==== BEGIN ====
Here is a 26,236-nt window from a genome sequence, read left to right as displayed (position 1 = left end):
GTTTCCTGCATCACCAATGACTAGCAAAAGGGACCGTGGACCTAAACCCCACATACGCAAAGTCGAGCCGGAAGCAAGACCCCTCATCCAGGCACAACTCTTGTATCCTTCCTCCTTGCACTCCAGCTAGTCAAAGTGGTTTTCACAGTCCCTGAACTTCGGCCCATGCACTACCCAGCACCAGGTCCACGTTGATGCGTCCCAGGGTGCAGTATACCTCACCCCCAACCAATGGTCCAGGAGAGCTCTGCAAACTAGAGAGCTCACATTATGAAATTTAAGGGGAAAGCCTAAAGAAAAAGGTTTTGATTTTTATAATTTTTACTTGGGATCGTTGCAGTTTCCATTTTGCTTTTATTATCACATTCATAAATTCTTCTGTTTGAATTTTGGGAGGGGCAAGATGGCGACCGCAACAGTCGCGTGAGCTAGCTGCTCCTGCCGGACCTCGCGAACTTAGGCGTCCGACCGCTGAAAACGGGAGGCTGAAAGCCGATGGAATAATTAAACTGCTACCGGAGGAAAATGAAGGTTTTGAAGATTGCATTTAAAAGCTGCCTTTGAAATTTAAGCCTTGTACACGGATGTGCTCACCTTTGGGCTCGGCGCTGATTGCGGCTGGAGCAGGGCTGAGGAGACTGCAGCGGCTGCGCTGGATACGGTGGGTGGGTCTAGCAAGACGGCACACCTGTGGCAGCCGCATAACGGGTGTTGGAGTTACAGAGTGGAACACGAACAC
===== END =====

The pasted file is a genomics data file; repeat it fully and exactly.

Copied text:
Here is a 26,236-nt window from a genome sequence, read left to right as displayed (position 1 = left end):
GTTTCCTGCATCACCAATGACTAGCAAAAGGGACCGTGGACCTAAACCCCACATACGCAAAGTCGAGCCGGAAGCAAGACCCCTCATCCAGGCACAACTCTTGTATCCTTCCTCCTTGCACTCCAGCTAGTCAAAGTGGTTTTCACAGTCCCTGAACTTCGGCCCATGCACTACCCAGCACCAGGTCCACGTTGATGCGTCCCAGGGTGCAGTATACCTCACCCCCAACCAATGGTCCAGGAGAGCTCTGCAAACTAGAGAGCTCACATTATGAAATTTAAGGGGAAAGCCTAAAGAAAAAGGTTTTGATTTTTATAATTTTTACTTGGGATCGTTGCAGTTTCCATTTTGCTTTTATTATCACATTCATAAATTCTTCTGTTTGAATTTTGGGAGGGGCAAGATGGCGACCGCAACAGTCGCGTGAGCTAGCTGCTCCTGCCGGACCTCGCGAACTTAGGCGTCCGACCGCTGAAAACGGGAGGCTGAAAGCCGATGGAATAATTAAACTGCTACCGGAGGAAAATGAAGGTTTTGAAGATTGCATTTAAAAGCTGCCTTTGAAATTTAAGCCTTGTACACGGATGTGCTCACCTTTGGGCTCGGCGCTGATTGCGGCTGGAGCAGGGCTGAGGAGACTGCAGCGGCTGCGCTGGATACGGTGGGTGGGTCTAGCAAGACGGCACACCTGTGGCAGCCGCATAACGGGTGTTGGAGTTACAGAGTGGAACACGAACAC